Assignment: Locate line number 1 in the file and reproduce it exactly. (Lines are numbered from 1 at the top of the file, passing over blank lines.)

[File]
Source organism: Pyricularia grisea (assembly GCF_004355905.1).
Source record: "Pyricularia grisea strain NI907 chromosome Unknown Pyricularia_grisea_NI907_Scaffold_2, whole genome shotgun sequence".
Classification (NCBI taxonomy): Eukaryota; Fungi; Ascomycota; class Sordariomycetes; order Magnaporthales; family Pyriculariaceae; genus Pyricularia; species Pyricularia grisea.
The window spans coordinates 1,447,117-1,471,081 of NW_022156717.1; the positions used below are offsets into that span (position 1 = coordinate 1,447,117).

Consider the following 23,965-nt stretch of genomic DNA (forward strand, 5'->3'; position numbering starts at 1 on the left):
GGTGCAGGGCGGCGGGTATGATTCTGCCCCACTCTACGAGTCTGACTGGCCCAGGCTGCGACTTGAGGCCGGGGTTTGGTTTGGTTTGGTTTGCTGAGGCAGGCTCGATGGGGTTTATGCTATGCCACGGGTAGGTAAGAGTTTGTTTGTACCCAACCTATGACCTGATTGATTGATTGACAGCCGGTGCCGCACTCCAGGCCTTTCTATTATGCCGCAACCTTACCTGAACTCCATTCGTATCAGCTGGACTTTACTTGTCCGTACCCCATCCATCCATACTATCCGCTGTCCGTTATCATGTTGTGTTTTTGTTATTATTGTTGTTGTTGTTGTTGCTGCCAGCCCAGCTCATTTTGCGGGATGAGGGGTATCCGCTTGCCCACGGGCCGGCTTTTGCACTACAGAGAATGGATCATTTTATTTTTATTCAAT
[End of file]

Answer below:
Source organism: Pyricularia grisea (assembly GCF_004355905.1).